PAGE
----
IN THEIR EYES
Fernando grew up in Fresno, near Parkside – with his mom, dad, and sister. His father worked 3-4 jobs to make ends meet, and the stress manifested into violent rage. Burned in his memory are the harsh beatings at the hands of his father. The wounds inflicted on 9 year old Fernando from being whipped with extension cords and ropes sunk deep. His mother and sister did all they could to protect and comfort young Fernando, but the abuse would not stop.
The only bright memory of his father was being invited to go fishing up at Dinkey Creek. Fernando was excited but nervous. He thought maybe he and his dad could mend their relationship, but the feeling of uneasiness and anxiety overshadowed hope. Fernando believed his dad could explode at any moment. In all his memories, fishing in the mountains was the only time Fernando saw his father look like he was at peace.
Fernando turned to the streets for acceptance. At 12 years old, a gang influenced young Fernando into the destructive lifestyle of crime and drugs: smoking weed, stealing cars, selling drugs and guns, snorting cocaine and using crystal meth. The “easy” money and escape snared Fernando.
Throughout high school, his father’s attacks continued, until one day Fernando was beaten so badly he couldn’t walk. When his gang heard about the incident, they took vengeance. With guns drawn, they confronted and threatened his father. He never laid another hand on Fernando.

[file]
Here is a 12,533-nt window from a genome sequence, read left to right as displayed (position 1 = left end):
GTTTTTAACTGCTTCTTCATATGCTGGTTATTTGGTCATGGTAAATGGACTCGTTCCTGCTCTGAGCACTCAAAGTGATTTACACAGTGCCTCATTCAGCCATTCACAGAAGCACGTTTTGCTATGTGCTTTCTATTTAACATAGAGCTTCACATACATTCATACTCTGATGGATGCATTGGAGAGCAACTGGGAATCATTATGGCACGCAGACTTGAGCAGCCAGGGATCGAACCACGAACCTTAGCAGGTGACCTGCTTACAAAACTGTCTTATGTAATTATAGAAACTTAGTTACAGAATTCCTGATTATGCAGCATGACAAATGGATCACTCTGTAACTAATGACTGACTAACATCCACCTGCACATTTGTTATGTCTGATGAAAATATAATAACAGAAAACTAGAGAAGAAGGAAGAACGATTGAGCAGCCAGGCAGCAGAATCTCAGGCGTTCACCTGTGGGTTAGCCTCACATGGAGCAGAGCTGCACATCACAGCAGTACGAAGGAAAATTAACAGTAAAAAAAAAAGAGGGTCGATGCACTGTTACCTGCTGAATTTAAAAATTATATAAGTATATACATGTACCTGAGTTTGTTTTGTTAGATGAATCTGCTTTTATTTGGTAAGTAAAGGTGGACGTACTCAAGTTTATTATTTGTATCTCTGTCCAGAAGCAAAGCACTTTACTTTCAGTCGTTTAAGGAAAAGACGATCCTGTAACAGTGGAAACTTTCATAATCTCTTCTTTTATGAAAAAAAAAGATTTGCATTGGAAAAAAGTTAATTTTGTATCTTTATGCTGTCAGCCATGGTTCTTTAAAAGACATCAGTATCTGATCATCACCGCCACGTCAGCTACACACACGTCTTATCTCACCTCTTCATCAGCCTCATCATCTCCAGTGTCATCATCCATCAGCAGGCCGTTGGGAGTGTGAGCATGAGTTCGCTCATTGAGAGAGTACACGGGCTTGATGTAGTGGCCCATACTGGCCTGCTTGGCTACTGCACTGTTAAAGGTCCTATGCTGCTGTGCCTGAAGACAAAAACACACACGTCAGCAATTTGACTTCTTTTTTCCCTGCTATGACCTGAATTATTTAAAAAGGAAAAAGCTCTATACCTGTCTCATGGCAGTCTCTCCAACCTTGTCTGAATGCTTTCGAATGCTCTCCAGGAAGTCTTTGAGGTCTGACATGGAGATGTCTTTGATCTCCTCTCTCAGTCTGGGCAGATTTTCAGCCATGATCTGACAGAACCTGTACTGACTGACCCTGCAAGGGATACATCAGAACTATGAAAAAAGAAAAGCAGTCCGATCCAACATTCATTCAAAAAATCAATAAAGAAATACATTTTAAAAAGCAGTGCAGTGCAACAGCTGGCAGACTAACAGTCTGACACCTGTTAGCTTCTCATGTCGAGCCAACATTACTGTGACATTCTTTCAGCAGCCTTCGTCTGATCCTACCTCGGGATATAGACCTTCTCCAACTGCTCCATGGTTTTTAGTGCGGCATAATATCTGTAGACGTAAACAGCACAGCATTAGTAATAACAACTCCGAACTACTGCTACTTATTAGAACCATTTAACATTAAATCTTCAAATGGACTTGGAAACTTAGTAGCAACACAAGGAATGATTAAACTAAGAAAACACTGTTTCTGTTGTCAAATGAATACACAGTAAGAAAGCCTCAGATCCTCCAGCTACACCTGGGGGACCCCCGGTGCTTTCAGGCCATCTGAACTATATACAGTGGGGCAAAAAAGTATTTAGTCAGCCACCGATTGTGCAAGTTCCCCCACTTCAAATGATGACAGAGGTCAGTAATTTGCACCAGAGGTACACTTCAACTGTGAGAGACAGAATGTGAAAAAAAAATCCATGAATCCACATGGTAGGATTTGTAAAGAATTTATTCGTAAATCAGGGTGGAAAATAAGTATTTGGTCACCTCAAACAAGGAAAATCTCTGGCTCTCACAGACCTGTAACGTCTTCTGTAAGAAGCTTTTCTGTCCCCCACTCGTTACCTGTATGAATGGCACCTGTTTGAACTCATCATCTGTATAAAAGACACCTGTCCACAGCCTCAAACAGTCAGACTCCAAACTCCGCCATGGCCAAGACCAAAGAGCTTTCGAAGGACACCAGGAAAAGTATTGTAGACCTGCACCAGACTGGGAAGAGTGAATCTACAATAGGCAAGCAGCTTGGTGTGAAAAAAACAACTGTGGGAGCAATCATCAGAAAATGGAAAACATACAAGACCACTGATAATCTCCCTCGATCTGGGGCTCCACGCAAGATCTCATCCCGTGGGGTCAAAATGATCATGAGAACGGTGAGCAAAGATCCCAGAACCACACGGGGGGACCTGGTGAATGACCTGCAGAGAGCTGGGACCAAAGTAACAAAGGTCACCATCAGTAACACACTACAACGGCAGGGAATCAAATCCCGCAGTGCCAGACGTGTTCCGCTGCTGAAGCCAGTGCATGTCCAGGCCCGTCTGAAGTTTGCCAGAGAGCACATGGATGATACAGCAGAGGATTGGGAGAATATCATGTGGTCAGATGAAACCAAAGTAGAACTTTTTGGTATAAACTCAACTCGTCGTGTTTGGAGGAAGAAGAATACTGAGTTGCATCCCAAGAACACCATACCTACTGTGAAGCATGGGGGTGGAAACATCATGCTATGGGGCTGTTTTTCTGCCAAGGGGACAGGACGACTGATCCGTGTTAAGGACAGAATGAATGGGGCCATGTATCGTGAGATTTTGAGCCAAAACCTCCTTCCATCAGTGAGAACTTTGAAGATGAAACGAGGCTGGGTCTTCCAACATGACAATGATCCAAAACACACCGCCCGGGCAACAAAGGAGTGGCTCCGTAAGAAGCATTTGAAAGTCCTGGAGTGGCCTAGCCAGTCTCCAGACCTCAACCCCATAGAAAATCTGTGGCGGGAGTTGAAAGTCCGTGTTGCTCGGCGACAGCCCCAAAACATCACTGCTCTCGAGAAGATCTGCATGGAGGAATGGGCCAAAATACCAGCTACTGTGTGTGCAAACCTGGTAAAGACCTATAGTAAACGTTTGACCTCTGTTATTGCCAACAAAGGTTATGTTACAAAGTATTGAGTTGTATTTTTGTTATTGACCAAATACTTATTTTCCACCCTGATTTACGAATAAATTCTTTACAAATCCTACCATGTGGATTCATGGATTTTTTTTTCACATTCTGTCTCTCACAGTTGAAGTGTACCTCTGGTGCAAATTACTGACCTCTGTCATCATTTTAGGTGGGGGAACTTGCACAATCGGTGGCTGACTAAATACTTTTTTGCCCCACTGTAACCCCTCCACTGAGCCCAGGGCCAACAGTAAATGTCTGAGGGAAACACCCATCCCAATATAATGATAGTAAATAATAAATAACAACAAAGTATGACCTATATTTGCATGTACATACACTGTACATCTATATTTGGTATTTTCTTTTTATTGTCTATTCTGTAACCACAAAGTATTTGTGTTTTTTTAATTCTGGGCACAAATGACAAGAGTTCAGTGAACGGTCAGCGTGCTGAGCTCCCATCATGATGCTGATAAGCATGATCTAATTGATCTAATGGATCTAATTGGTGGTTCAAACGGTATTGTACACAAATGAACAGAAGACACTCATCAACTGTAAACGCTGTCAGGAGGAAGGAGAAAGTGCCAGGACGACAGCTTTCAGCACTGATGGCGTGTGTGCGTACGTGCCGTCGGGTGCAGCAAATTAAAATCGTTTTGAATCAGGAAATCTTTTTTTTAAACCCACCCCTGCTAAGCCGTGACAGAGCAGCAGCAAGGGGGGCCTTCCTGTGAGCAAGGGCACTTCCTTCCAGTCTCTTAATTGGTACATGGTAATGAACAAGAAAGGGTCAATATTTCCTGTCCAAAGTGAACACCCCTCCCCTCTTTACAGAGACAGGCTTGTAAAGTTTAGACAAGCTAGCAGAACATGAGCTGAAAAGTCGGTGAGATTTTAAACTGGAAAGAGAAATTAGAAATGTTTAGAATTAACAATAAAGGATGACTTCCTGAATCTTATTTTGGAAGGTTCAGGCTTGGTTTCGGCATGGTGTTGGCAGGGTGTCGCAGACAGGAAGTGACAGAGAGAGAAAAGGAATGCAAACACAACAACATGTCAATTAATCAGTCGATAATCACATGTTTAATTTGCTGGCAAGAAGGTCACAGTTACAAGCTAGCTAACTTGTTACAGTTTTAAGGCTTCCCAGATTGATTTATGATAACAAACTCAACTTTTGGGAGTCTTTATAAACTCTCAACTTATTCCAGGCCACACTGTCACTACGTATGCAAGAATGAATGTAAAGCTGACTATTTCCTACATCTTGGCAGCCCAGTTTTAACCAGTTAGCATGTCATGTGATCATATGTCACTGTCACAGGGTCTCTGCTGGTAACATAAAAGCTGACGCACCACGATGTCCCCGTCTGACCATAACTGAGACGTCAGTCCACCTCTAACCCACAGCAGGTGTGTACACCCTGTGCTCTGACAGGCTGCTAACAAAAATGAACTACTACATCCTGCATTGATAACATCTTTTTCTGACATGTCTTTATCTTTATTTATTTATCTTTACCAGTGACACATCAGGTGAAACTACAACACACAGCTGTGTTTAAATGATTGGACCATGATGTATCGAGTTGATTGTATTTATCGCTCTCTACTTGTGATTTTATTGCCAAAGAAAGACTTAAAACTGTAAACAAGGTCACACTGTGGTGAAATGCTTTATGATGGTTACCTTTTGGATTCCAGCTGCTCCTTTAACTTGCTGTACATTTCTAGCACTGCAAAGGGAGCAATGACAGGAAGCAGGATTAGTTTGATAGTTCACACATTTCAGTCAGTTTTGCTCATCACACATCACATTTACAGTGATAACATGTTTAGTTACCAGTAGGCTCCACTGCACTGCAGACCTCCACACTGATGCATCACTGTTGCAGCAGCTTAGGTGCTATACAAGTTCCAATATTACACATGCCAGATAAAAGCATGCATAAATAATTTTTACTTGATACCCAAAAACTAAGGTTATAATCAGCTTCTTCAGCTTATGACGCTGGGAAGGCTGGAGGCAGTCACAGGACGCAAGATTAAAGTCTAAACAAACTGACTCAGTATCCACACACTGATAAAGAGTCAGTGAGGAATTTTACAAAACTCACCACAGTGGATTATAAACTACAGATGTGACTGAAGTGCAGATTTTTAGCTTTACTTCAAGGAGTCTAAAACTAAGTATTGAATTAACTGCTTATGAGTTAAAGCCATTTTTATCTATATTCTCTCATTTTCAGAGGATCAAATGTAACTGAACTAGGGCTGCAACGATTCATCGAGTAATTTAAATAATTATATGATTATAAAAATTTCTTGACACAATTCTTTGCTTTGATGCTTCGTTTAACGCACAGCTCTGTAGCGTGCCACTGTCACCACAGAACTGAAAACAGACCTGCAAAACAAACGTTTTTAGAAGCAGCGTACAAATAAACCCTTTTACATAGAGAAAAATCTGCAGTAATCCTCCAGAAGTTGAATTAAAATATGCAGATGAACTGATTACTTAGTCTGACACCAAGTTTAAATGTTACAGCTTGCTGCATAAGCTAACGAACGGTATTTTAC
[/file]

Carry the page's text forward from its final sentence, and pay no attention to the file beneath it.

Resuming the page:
Fernando learned about Hope Now from a flier he found near Harrison and Belmont. Sleeping in his car at the time, he thought the idea of anyone giving him a job was stupid. He crumpled up the flier up and threw it on the floor of his car.
“No one would hire someone like me…
a thief, a drug addict, an alcoholic.”
Later that week, Fernando’s children asked him why he didn’t work. His kids had experienced Fernando being arrested by armed police officers. He shot back, “Daddy makes the easy money.” The sad look in his kids eyes cut Fernando to the core. He couldn’t shake the conviction that he could be a better father.
That night, he picked up the wrinkled flier and read it over and over. “Are they serious? Could they really help me?” He grabbed his phone and dialed. Johnny, Hope Now’s Director of Social Enterprise, answered the call and invited Fernando to come on down.
At Hope Now, Fernando noticed people from different “hoods” working together. For the first time, Fernando didn’t feel pressure to “act” a certain way to fit in. He was free to be himself, and experienced a real sense of belonging.
He graduated Hope Now’s program, was placed in a job, and has worked ever since. Fernando quit his troublesome gang life of crime and drugs. Hope Now has taught Fernando new ways to think, work, and raise a family.
“I’m at about a level 3 right now,
but I want to be at level 5.”
Fernando now dreams of getting promoted, buying a car, and providing a happy home for his family. He also desires to give back to young guys struggling like he used to. The best thing though… the sadness and disappointment in his children’s eyes have turned into joy and respect.